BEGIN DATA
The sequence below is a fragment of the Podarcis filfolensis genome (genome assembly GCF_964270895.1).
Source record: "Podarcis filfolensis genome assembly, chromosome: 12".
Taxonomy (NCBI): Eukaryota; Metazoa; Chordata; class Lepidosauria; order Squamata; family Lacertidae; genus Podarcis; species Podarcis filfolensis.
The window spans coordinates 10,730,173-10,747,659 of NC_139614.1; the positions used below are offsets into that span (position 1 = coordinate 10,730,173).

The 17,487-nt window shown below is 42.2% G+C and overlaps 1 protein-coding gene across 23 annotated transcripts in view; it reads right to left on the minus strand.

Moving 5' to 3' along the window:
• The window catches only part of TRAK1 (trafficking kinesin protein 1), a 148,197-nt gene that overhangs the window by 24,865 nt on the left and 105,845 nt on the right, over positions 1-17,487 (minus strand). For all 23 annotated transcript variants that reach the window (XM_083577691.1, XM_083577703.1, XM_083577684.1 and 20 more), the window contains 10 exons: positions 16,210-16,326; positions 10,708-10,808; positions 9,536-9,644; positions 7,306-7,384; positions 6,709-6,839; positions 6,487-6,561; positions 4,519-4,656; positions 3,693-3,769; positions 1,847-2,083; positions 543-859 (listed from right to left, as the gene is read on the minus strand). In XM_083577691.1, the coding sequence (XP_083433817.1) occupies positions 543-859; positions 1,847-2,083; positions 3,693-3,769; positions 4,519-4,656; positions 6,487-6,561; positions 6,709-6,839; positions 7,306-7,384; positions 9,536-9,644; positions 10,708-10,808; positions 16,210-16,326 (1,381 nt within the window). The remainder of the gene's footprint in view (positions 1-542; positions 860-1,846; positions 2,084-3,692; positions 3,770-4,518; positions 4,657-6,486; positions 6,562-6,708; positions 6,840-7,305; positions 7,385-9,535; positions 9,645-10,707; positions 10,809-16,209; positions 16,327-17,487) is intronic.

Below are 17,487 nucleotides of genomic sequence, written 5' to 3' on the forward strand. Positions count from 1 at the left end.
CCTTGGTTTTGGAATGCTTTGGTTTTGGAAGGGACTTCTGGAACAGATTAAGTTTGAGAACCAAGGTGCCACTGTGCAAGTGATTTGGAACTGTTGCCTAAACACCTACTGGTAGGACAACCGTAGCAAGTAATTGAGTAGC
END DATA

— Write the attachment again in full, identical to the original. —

The sequence below is a fragment of the Podarcis filfolensis genome (genome assembly GCF_964270895.1).
Source record: "Podarcis filfolensis genome assembly, chromosome: 12".
Taxonomy (NCBI): Eukaryota; Metazoa; Chordata; class Lepidosauria; order Squamata; family Lacertidae; genus Podarcis; species Podarcis filfolensis.
The window spans coordinates 10,730,173-10,747,659 of NC_139614.1; the positions used below are offsets into that span (position 1 = coordinate 10,730,173).

The 17,487-nt window shown below is 42.2% G+C and overlaps 1 protein-coding gene across 23 annotated transcripts in view; it reads right to left on the minus strand.

Moving 5' to 3' along the window:
• The window catches only part of TRAK1 (trafficking kinesin protein 1), a 148,197-nt gene that overhangs the window by 24,865 nt on the left and 105,845 nt on the right, over positions 1-17,487 (minus strand). For all 23 annotated transcript variants that reach the window (XM_083577691.1, XM_083577703.1, XM_083577684.1 and 20 more), the window contains 10 exons: positions 16,210-16,326; positions 10,708-10,808; positions 9,536-9,644; positions 7,306-7,384; positions 6,709-6,839; positions 6,487-6,561; positions 4,519-4,656; positions 3,693-3,769; positions 1,847-2,083; positions 543-859 (listed from right to left, as the gene is read on the minus strand). In XM_083577691.1, the coding sequence (XP_083433817.1) occupies positions 543-859; positions 1,847-2,083; positions 3,693-3,769; positions 4,519-4,656; positions 6,487-6,561; positions 6,709-6,839; positions 7,306-7,384; positions 9,536-9,644; positions 10,708-10,808; positions 16,210-16,326 (1,381 nt within the window). The remainder of the gene's footprint in view (positions 1-542; positions 860-1,846; positions 2,084-3,692; positions 3,770-4,518; positions 4,657-6,486; positions 6,562-6,708; positions 6,840-7,305; positions 7,385-9,535; positions 9,645-10,707; positions 10,809-16,209; positions 16,327-17,487) is intronic.

Below are 17,487 nucleotides of genomic sequence, written 5' to 3' on the forward strand. Positions count from 1 at the left end.
CCTTGGTTTTGGAATGCTTTGGTTTTGGAAGGGACTTCTGGAACAGATTAAGTTTGAGAACCAAGGTGCCACTGTGCAAGTGATTTGGAACTGTTGCCTAAACACCTACTGGTAGGACAACCGTAGCAAGTAATTGAGTAGC